Andrew Almack from Plastics for Change. Thanks for taking the time to talk today.
Thank you so much, Peter. So good to be here
Let's first get a handle on what your organization does. Plastics for Change is the world's largest source of fair trade verified recycled plastic. Just to unpack that. The world's largest source of fair trade verified recycled plastic.
Proudly is indeed.
Excellent. Where are you right now. Where are you based?
I've been living in south India for the last six years. So I'm based in Bangalore in the middle of the south India.
What is it in your background that brought you to Bangalore?
I've always been really fascinating with the intersection of plastic waste and poverty. That whole area under the curve, if you will. And the potential to make the lives a little bit better, the greatest number of people. And it just seemed like India was an area that has quite a lot of people living in and around the poverty line and then a very premature waste management system. So a lot of plastic waste and and of course India is just such an incredible country, the culture and the people and the food and everything., I've really fallen in love with with the country and the opportunity to to make an impact here. There's there's at least 1.5 billion people at the base of the informal waste economy.
I would just like to pick up that phrase. The intersection of plastic waste and poverty. You work directly with waste pickers in Bangalore. What are the lives of waste pickers like?
These are some of the, really the poorest people in society, people that have really quite severe barriers to formal employment. So often people that are illiterate or maybe they haven't had the chance to get an education.
And there's no entry barrier to going and collecting waste from the streets.
A lot of people move from the country into the cities, and they can just start by going and collecting the waste.
It's, very much our whole philosophy here at Plastics for Change is utilizing plastic waste as a resource for creating better livelihoods and improving the lives of Those people doing all that hard work of picking up the discarded plastics, getting it into the circular economy and really driving the recycling systems forward in not just India, but the global south.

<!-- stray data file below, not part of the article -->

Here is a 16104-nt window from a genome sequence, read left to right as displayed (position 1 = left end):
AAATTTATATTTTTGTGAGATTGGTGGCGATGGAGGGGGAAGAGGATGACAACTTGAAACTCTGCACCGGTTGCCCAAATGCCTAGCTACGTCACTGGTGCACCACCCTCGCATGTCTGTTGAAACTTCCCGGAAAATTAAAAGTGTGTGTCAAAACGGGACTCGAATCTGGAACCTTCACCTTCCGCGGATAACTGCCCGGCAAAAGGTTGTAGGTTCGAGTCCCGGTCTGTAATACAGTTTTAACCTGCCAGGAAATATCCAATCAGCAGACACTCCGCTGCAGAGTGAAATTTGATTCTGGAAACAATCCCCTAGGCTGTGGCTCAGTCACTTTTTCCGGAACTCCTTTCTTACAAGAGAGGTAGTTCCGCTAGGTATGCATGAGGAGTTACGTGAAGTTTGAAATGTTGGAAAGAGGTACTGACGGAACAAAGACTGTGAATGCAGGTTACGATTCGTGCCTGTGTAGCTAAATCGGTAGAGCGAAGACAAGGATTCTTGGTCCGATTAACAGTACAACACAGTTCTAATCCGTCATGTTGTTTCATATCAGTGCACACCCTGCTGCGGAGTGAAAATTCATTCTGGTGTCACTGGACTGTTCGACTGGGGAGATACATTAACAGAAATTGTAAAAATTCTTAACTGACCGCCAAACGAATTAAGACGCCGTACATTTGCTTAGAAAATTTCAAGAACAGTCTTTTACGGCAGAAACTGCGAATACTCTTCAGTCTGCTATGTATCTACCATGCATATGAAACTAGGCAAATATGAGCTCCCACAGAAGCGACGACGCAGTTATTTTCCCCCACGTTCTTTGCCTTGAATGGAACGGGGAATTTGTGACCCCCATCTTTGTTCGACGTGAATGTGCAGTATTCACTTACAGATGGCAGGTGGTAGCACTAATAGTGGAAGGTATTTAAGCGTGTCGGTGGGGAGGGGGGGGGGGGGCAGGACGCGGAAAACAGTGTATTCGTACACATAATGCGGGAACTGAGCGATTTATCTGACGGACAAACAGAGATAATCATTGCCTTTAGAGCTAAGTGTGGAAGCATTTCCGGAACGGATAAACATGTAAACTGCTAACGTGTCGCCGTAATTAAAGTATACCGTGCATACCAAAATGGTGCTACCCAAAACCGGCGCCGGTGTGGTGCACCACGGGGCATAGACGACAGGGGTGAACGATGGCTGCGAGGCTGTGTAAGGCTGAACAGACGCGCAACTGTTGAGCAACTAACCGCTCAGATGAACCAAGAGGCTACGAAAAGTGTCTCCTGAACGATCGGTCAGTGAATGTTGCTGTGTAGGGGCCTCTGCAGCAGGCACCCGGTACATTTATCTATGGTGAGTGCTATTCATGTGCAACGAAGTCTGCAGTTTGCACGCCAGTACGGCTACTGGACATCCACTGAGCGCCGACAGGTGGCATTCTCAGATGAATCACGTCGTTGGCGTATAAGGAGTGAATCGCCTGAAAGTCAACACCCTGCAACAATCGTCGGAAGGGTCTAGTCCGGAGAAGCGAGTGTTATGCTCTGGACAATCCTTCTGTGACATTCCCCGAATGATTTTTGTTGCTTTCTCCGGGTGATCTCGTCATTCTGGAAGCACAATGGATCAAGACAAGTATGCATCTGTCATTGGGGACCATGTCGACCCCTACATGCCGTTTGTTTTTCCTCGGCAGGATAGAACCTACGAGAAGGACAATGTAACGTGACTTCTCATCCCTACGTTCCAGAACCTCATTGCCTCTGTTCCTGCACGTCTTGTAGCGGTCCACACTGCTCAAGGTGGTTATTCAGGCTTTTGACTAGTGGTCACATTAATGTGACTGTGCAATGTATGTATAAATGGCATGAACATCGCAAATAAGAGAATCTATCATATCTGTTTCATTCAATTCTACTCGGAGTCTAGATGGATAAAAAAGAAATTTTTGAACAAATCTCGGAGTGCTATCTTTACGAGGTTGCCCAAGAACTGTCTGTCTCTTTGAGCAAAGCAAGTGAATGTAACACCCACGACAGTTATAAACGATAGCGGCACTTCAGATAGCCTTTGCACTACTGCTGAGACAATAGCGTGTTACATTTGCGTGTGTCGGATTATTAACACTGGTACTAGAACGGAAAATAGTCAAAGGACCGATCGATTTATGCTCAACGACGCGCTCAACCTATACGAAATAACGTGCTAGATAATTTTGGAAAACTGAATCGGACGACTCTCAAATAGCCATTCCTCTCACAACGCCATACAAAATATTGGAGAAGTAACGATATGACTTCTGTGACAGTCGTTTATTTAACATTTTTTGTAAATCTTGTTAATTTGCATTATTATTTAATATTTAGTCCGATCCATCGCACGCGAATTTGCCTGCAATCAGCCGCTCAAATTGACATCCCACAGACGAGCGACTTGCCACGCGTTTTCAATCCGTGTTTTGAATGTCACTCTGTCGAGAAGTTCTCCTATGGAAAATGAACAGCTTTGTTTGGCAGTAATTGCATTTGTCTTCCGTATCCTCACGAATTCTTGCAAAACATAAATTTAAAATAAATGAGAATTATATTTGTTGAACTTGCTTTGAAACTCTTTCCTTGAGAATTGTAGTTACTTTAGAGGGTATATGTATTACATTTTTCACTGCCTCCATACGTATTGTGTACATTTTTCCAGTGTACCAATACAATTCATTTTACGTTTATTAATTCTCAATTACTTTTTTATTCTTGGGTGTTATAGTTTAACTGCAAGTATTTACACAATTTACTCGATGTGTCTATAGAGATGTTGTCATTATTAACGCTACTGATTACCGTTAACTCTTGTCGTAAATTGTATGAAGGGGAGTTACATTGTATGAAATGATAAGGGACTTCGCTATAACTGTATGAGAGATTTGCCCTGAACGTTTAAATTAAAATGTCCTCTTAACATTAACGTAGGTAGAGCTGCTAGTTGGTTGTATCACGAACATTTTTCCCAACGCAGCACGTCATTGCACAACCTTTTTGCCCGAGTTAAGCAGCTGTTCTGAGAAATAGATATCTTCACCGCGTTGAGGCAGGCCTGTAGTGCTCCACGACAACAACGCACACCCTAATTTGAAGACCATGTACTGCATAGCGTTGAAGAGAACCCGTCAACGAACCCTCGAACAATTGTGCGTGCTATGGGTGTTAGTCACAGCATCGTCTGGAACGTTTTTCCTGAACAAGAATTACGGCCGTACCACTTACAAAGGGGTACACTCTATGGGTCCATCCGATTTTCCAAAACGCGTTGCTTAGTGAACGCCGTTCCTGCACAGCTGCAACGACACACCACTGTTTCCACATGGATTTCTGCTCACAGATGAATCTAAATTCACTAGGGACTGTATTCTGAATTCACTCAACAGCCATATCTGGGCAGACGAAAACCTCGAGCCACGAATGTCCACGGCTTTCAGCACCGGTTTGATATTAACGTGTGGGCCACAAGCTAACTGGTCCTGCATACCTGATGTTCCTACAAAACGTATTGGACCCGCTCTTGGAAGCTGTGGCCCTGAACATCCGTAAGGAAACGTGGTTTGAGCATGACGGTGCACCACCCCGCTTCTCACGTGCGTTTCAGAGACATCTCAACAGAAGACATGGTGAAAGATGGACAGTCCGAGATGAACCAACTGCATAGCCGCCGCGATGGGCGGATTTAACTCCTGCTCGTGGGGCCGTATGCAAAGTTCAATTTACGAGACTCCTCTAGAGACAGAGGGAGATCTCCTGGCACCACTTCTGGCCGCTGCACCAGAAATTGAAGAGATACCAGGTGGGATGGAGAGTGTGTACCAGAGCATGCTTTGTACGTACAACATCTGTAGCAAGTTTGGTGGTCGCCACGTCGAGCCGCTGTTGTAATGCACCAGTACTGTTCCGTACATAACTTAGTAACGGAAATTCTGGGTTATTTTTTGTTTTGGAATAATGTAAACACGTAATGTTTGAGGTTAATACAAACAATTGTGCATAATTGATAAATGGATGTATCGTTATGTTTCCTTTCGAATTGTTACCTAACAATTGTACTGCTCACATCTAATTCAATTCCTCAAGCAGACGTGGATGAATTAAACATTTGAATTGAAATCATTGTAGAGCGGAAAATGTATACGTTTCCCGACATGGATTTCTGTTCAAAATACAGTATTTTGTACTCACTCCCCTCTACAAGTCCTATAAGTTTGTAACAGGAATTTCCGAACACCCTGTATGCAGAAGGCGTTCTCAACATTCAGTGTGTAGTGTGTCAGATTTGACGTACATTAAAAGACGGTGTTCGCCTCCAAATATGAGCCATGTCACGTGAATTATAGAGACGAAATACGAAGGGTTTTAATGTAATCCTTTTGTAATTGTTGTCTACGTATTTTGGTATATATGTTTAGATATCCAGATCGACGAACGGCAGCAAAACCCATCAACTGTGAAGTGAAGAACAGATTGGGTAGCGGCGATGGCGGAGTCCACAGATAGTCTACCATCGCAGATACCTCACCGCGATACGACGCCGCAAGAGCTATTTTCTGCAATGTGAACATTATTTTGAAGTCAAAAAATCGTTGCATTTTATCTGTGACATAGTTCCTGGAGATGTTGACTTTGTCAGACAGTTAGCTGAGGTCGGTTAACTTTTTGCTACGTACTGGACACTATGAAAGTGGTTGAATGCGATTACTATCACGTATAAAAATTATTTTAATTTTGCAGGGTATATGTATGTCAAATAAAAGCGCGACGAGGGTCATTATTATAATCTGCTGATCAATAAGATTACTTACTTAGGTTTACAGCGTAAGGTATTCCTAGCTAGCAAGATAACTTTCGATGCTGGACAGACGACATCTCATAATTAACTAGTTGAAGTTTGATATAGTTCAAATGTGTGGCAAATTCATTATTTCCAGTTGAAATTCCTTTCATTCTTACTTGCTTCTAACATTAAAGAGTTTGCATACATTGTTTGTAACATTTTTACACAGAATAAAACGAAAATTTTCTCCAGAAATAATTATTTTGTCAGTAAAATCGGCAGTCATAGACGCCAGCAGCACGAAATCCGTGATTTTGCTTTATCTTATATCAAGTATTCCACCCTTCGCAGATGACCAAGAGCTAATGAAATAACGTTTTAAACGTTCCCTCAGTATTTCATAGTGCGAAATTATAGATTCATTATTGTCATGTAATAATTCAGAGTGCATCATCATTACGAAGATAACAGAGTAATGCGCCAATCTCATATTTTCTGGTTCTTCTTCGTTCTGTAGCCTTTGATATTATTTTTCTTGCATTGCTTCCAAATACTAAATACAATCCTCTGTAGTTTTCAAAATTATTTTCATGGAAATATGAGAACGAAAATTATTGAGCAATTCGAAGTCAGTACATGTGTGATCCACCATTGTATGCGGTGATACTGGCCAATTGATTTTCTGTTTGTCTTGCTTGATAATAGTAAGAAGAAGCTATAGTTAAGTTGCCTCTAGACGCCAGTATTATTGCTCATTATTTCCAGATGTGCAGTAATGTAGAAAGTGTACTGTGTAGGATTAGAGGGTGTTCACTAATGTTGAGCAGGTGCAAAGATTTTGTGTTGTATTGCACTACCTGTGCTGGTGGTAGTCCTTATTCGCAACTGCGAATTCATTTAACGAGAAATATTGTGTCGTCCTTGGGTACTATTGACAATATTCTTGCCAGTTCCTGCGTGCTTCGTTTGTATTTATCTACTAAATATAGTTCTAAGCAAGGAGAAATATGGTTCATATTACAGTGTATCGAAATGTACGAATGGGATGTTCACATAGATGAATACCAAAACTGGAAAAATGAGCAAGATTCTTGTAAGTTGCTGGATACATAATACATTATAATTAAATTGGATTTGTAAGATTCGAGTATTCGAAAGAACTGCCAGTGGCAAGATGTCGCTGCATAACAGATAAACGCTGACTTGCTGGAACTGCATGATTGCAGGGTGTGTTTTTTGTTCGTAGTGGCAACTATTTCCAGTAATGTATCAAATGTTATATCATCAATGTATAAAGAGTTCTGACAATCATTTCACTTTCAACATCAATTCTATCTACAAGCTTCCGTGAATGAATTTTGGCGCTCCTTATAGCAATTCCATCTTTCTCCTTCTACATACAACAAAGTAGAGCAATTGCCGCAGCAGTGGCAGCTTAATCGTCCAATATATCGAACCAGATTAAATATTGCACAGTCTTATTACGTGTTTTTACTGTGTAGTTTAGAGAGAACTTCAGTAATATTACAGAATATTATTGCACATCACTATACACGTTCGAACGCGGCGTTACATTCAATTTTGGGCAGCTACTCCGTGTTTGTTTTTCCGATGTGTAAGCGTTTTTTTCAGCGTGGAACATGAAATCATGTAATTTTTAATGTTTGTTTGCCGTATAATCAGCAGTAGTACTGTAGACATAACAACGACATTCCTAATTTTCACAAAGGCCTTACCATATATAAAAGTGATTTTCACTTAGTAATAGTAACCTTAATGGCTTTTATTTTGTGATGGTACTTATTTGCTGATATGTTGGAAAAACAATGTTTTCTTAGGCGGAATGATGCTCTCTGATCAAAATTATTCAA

I can hear loud and clear that people are at the heart of your operation
Very much, very much so. Yeah. It's a human powered supply chain.
Let's talk about what got you to where you are today. Where did it all start?
I started off traveling through Cambodia and then other parts of south and southeast Asia. And then I had the opportunity to write an honours thesis in university around this concept of creating a ethically sourced plastic, plastic that's picked up from the environment and, then I, yeah, really wanted to make it happen. How I ended up in India was we launched a crowdfunding campaign. This was 2015 to create the world's first fair trade, recycled plastic supply chain.
We raised a couple thousand dollars and that was enough to buy a plane ticket, get over here. In the beginning it was very hard. It was a big audacious challenge, to mobilize so many moving parts to get the whole supply chain together. We needed a brand to backed initiative. So, there's quite a lot, a lot to get together.
How did you get started? Did you have a local partner while you were learning the ropes?
We had some great local partners in Bangalore. An NGO called Hasiru Dala was very formative, to help us shape our vision. It still took a long time to actually solve the chicken and the egg problem of how you create the fair-trade supply chain without the brand onboard and how do you get a brand to endorse it without having a fair trade supply chain setup.
I think a lot of people are familiar with fair trade coffee, fair trade bananas, and fair-trade handicrafts. Tell me how you are different to all the organizations that collect and resell plastic waste.
Well, we certify all of our supply chains, but the world fair trade organization as a third party verification partner.
The World Trade Fair Organization has verified your supply chains. What does that verification mean?